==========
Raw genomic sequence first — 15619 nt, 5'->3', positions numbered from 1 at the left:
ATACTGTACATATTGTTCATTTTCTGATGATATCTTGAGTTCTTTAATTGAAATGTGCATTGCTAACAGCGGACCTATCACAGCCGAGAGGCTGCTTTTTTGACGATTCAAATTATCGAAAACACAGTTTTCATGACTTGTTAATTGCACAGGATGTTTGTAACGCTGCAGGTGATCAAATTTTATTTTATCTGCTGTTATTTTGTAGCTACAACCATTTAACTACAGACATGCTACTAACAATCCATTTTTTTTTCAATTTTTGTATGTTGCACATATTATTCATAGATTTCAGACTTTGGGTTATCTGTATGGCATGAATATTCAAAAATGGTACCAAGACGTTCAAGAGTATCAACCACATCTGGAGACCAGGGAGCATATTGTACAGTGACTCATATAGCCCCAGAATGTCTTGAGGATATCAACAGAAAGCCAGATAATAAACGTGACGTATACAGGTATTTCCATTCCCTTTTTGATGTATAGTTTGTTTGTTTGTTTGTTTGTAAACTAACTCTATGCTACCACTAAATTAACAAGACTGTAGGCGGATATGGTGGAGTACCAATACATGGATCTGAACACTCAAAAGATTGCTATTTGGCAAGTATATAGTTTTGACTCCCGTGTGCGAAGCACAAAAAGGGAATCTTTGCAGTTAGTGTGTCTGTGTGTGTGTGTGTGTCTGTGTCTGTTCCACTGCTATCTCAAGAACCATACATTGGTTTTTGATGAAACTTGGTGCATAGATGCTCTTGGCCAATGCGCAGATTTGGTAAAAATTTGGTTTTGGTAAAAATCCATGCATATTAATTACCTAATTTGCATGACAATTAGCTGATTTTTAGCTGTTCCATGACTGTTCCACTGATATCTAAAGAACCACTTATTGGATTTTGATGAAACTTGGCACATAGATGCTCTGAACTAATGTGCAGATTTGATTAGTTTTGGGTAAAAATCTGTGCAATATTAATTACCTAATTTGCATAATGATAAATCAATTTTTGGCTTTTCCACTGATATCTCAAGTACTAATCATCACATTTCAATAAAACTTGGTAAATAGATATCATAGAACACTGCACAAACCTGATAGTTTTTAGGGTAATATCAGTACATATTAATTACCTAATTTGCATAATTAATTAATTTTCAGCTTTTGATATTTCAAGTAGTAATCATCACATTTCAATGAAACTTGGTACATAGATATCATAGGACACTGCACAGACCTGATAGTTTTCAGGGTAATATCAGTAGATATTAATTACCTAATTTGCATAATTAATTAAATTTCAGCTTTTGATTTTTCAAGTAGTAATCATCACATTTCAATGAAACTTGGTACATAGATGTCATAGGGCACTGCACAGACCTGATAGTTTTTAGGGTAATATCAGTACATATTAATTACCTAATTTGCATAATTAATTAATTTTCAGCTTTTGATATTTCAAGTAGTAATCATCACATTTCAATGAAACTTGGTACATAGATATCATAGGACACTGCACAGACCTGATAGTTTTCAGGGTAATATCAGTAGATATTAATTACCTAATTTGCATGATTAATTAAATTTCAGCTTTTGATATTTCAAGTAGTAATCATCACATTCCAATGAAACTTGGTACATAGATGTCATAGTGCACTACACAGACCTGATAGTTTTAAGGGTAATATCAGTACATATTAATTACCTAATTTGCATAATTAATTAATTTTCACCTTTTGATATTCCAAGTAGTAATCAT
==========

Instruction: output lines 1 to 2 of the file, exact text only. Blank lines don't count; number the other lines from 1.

Raw genomic sequence first — 15619 nt, 5'->3', positions numbered from 1 at the left:
ATACTGTACATATTGTTCATTTTCTGATGATATCTTGAGTTCTTTAATTGAAATGTGCATTGCTAACAGCGGACCTATCACAGCCGAGAGGCTGCTTTTTTGACGATTCAAATTATCGAAAACACAGTTTTCATGACTTGTTAATTGCACAGGATGTTTGTAACGCTGCAGGTGATCAAATTTTATTTTATCTGCTGTTATTTTGTAGCTACAACCATTTAACTACAGACATGCTACTAACAATCCATTTTTTTTTCAATTTTTGTATGTTGCACATATTATTCATAGATTTCAGACTTTGGGTTATCTGTATGGCATGAATATTCAAAAATGGTACCAAGACGTTCAAGAGTATCAACCACATCTGGAGACCAGGGAGCATATTGTACAGTGACTCATATAGCCCCAGAATGTCTTGAGGATATCAACAGAAAGCCAGATAATAAACGTGACGTATACAGGTATTTCCATTCCCTTTTTGATGTATAGTTTGTTTGTTTGTTTGTTTGTAAACTAACTCTATGCTACCACTAAATTAACAAGACTGTAGGCGGATATGGTGGAGTACCAATACATGGATCTGAACACTCAAAAGATTGCTATTTGGCAAGTATATAGTTTTGACTCCCGTGTGCGAAGCACAAAAAGGGAATCTTTGCAGTTAGTGTGTCTGTGTGTGTGTGTGTGTCTGTGTCTGTTCCACTGCTATCTCAAGAACCATACATTGGTTTTTGATGAAACTTGGTGCATAGATGCTCTTGGCCAATGCGCAGATTTGGTAAAAATTTGGTTTTGGTAAAAATCCATGCATATTAATTACCTAATTTGCATGACAATTAGCTGATTTTTAGCTGTTCCATGACTGTTCCACTGATATCTAAAGAACCACTTATTGGATTTTGATGAAACTTGGCACATAGATGCTCTGAACTAATGTGCAGATTTGATTAGTTTTGGGTAAAAATCTGTGCAATATTAATTACCTAATTTGCATAATGATAAATCAATTTTTGGCTTTTCCACTGATATCTCAAGTACTAATCATCACATTTCAATAAAACTTGGTAAATAGATATCATAGAACACTGCACAAACCTGATAGTTTTTAGGGTAATATCAGTACATATTAATTACCTAATTTGCATAATTAATTAATTTTCAGCTTTTGATATTTCAAGTAGTAATCATCACATTTCAATGAAACTTGGTACATAGATATCATAGGACACTGCACAGACCTGATAGTTTTCAGGGTAATATCAGTAGATATTAATTACCTAATTTGCATAATTAATTAAATTTCAGCTTTTGATTTTTCAAGTAGTAATCATCACATTTCAATGAAACTTGGTACATAGATGTCATAGGGCACTGCACAGACCTGATAGTTTTTAGGGTAATATCAGTACATATTAATTACCTAATTTGCATAATTAATTAATTTTCAGCTTTTGATATTTCAAGTAGTAATCATCACATTTCAATGAAACTTGGTACATAGATATCATAGGACACTGCACAGACCTGATAGTTTTCAGGGTAATATCAGTAGATATTAATTACCTAATTTGCATGATTAATTAAATTTCAGCTTTTGATATTTCAAGTAGTAATCATCACATTCCAATGAAACTTGGTACATAGATGTCATAGTGCACTACACAGACCTGATAGTTTTAAGGGTAATATCAGTACATATTAATTACCTAATTTGCATAATTAATTAATTTTCACCTTTTGATATTCCAAGTAGTAATCAT